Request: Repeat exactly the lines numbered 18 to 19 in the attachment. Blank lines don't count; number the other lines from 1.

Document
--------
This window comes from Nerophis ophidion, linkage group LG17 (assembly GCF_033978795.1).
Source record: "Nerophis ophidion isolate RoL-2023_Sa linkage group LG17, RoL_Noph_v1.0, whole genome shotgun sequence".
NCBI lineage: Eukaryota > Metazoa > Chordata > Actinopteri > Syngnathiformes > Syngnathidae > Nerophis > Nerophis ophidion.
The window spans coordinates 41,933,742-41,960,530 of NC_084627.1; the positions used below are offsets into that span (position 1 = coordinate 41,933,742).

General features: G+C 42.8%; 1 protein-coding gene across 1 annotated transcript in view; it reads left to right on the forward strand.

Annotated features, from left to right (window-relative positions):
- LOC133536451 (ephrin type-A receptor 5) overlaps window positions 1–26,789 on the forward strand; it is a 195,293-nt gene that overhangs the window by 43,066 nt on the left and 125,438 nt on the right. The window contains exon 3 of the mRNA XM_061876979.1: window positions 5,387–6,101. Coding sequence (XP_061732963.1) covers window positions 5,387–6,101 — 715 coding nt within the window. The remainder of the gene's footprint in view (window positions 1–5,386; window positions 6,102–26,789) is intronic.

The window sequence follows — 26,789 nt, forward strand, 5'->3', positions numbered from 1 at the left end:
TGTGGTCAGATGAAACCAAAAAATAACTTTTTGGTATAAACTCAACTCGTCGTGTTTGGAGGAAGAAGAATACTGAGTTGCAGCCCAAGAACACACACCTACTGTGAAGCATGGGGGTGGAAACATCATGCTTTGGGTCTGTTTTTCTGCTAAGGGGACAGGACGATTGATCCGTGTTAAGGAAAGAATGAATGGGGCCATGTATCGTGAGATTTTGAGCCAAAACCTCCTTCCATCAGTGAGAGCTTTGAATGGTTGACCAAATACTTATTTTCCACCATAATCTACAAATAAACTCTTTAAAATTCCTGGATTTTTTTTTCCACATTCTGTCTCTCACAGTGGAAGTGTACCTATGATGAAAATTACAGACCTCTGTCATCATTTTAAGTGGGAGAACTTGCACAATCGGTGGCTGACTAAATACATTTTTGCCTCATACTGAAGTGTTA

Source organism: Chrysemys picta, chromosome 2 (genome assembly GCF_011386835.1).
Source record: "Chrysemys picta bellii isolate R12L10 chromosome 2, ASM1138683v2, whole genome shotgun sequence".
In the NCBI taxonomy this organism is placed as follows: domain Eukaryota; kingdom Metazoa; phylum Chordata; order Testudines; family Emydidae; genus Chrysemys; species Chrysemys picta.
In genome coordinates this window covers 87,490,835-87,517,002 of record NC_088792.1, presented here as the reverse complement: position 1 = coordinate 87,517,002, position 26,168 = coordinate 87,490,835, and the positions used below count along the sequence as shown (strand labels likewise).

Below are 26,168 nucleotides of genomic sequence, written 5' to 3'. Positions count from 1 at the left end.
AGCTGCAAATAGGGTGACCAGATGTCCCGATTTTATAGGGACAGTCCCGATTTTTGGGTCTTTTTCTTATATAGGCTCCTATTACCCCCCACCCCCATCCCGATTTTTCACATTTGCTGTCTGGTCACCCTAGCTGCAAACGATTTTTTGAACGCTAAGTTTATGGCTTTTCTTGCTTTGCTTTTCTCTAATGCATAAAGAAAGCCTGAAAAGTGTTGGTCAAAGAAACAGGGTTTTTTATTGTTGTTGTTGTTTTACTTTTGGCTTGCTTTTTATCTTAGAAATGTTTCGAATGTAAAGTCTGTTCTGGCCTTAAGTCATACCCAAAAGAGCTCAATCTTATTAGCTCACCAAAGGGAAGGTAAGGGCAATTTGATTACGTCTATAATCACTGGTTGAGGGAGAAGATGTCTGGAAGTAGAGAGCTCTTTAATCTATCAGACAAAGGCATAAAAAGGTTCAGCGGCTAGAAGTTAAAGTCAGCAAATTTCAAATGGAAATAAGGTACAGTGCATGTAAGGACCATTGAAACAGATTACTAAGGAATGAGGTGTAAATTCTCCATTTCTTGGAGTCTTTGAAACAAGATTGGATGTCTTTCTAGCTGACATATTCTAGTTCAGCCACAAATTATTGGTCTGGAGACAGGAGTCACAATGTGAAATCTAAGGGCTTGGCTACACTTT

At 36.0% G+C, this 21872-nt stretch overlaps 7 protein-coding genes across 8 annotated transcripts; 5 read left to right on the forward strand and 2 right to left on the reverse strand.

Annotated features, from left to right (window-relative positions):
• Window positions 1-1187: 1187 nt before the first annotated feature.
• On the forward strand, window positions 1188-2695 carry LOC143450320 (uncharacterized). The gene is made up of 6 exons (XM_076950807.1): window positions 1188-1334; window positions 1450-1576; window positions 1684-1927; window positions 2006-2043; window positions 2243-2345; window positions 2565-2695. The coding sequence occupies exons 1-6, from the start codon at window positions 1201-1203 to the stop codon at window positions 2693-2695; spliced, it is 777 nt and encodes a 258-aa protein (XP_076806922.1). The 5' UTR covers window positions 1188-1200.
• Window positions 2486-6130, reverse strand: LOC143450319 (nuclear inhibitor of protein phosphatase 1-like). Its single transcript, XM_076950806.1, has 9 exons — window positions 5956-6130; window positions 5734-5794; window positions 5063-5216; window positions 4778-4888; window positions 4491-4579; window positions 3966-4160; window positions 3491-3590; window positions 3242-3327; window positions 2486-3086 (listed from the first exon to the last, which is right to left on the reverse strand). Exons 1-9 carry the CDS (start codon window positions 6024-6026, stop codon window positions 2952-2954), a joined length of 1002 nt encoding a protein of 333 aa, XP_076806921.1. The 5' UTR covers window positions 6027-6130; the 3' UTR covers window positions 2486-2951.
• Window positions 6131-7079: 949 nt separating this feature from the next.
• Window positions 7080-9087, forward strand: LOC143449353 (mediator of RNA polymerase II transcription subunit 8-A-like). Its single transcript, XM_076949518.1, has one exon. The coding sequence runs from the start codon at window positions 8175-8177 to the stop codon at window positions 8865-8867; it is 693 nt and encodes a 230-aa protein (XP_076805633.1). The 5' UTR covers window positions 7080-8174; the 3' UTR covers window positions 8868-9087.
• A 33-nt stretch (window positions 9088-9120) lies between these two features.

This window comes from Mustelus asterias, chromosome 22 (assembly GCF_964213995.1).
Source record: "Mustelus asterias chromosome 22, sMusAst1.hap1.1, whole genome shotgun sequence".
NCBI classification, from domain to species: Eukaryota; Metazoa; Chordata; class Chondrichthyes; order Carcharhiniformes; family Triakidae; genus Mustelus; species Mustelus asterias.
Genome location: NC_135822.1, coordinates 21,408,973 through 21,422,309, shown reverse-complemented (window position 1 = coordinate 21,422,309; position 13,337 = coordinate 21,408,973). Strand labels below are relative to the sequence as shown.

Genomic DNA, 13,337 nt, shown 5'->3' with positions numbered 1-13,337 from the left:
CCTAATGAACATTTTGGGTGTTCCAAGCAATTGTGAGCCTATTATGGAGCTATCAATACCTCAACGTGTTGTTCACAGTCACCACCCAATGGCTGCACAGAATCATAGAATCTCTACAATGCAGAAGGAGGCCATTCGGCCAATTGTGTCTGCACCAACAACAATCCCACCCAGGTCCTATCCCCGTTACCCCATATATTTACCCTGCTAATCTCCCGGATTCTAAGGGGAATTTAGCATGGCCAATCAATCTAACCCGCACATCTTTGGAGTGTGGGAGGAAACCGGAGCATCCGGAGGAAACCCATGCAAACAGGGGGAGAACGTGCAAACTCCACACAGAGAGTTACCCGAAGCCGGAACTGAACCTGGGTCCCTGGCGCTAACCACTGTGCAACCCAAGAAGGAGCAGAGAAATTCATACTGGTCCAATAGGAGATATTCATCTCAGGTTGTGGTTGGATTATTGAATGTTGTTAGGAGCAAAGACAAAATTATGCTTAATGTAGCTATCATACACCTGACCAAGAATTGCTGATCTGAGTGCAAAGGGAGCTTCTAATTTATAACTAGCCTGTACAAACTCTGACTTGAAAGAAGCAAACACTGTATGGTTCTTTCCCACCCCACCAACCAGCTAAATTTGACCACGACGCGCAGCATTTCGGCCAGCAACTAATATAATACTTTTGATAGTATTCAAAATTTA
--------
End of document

• Window positions 1-1187: 1187 nt before the first annotated feature.
• On the forward strand, window positions 1188-2695 carry LOC143450320 (uncharacterized). The gene is made up of 6 exons (XM_076950807.1): window positions 1188-1334; window positions 1450-1576; window positions 1684-1927; window positions 2006-2043; window positions 2243-2345; window positions 2565-2695. The coding sequence occupies exons 1-6, from the start codon at window positions 1201-1203 to the stop codon at window positions 2693-2695; spliced, it is 777 nt and encodes a 258-aa protein (XP_076806922.1). The 5' UTR covers window positions 1188-1200.